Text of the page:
When Jesus’ disciples obeyed the command to go and teach all nations, a church that none of them could imagine grew to span centuries and to touch all parts of our world. Ours is a church that has accomplished tremendous good, even though it is made up of imperfect, weak and disobedient people just like you and me, who have tried to respond to God’s call, relying on God’s grace.
Liturgy and Music Minister
In this three part series, professionals in the field of health care and in the church shared their knowledge of what to expect when a person nears the natural end of life, how to provide compassionate care, and what steps need to be taken in preparation and upon death.
Sponsored by the Adult Faith Formation Team and the following partners:
For years, our retreat leaders have volunteered their time (about 40 hours of preparation) and talent (years of experience sharing faith) for our Confirmation teens.
A little known fact, they also pay for room and board while many take time off work to help at the retreat. This year, we are hoping, praying and asking for help to offset the cost.
Whatever is donated to our retreat leader fund will go into a pool to reduce, or even eliminate, the cost for our leaders to volunteer. The total cost for leaders this year is $3,000. Every dollar given will be humbly and gratefully received as a ‘thank you for your love and dedication to our young teens.’ Envelopes are in the church narthex. Thank you church.
I write this message from the foggy, cool mountaintop home of Serra Retreat Center in Malibu. Fifty women from our parish are retreating to pray on the Epiphany readings and reflect on the stars in our lives, those guiding lights that point us to Jesus. I love beginning a new year with a retreat. This “vacation with God” is a wonderful opportunity to refuel and recommit time and energy to my spiritual journey. While I highly recommend and encourage a weekend retreat to anyone, scheduled intentional time with God to reflect on the Sunday readings each week from the comfort of our own home is just as valuable. God has some message for each of us. We just need to carve out the time in our ordinary day to listen. It’s that simple.
The theme of today’s readings is God’s invitation and our response (1). In the first reading, Samuel does not recognize the voice calling his name while he is sleeping: “Samuel, Samuel!” After the third time, his mentor Eli finally tells him what to say. What always strikes me about this story is the trust with which Samuel responds, “Speak, for your servant is listening.” For the rest of Samuel’s life, the Lord was with him always. It was that simple.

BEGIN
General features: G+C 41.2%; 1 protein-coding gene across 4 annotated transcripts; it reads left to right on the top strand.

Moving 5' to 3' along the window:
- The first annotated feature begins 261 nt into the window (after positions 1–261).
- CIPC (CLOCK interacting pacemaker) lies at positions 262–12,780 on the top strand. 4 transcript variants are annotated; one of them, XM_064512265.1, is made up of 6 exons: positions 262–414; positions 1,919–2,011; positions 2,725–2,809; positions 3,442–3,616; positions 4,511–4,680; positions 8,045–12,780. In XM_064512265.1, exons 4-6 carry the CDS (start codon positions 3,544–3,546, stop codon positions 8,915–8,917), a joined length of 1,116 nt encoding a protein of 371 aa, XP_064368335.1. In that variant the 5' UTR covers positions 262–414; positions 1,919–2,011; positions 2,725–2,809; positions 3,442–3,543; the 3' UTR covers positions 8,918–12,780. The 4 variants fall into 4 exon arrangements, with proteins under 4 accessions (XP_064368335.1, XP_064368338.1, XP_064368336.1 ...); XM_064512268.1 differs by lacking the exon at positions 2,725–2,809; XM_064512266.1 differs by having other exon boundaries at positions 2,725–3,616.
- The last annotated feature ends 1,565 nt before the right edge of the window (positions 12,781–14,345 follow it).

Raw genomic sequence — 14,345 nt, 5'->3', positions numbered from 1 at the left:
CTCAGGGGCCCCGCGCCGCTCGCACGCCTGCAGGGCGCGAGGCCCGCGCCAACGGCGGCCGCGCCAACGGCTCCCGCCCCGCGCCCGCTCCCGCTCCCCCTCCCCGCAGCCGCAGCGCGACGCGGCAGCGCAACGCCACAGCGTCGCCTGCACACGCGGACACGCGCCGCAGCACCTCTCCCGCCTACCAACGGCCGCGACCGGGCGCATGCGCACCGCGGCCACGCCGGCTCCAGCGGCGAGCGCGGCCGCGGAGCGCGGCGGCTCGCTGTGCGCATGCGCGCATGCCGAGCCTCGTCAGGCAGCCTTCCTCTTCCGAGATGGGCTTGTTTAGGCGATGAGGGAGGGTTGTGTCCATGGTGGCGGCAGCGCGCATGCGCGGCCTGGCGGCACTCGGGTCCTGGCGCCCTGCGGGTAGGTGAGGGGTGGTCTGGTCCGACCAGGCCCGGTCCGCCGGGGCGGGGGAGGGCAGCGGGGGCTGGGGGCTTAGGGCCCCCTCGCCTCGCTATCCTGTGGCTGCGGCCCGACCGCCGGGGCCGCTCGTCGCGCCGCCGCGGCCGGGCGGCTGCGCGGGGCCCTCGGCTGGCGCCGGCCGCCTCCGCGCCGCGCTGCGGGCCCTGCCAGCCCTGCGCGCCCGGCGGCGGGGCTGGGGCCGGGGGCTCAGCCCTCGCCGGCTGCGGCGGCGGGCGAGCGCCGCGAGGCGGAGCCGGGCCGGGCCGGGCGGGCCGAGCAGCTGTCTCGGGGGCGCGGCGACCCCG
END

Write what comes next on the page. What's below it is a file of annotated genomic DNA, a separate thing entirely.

In the gospel, we hear another call and response. John the Baptist and two of his disciples encounter Jesus.
They are curious about him and what he is doing. Jesus said, “Come and you will see.” What did they do?
They followed Jesus with complete trust! It was that simple.
I wonder what those soon-to-be-apostles were thinking. What did they think they were going to see?
Today marks the beginning of Ordinary Time and the readings in the coming weeks will show us exactly what the apostles saw and experienced. They will walk us through Jesus’ daily life. If we are willing to go as the apostles did, we too will see, learn, and experience Jesus’ examples of love, forgiveness, healing, and ministry.
Ordinary daily life is where God shows up. Often times I think God is just saying hello. Other times I believe God is saying, “Listen up. Have I got something for you?” Every day, every week God invites us to confront real issues. How can I love the neighbor who irritates me? Can I forgive the family member who wronged me? What can I offer the homeless person on the corner? How can I comfort my grieving friend? We can never go wrong when we discern a situation and respond with loving Christian values.
Let’s journey together these coming weeks so we too can see and respond to God’s call to live our ordinary lives with extraordinary love. I promise it’s really that simple.
Faith Life Minister
(1) At Home with the Word 2018
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Dear Faith Family,
Merry Christmas to all of you and a Happy New Year as well!
I feel like I get the bulletin letter every year around this same time. This is one of my favorite letters to write because of our celebration of the Epiphany of Our Lord.
In my previous Epiphany letters, I remember writing about us being the star that leads people to Christ. A star so bright that people cannot help but to be compelled with what makes you so vibrant. While this still rings true, there is another element in the story of the Three Wise Men on Epiphany; the presentation of gifts to the Christ child.
During this New Year, we will all make resolutions that will help us be the best version of ourselves. The normal resolutions of eating healthier, spending more time with family and various things like this. These resolutions are wonderful ways to help live life more vibrantly and can also help us learn to love others in an unconditional way and we should not shy away from the wonderful promises to ourselves.
But in what ways though, can we learn to unconditionally serve our Lord? A great example can be seen in the Wise Men, by presenting their gifts.
This year, I pray that we become more conscious of the idea of what our gifts are. Once we become aware of our personal gold, frankincense, and myrrh then we become more aware of the best way we can serve.
Self-reflection is very important for our personal lives, but we often forget that when we get to know ourselves better (in our faults and weaknesses), then we gain the opportunity to serve in the most unconditional way imaginable.
So, friends, I invite you all to take time to see who God created you to be. It’s easy to spot the things in our lives that influence a healthy lifestyle. But this year, I invite you to take time to truly reflect on your gifts and talents. If you gain more clarity when it comes to those things, then I invite you to bring the gifts to God and ask Him how he wants you to serve Him.
God bless you all and Happy Epiphany everybody!
Youth and Young Adult Minister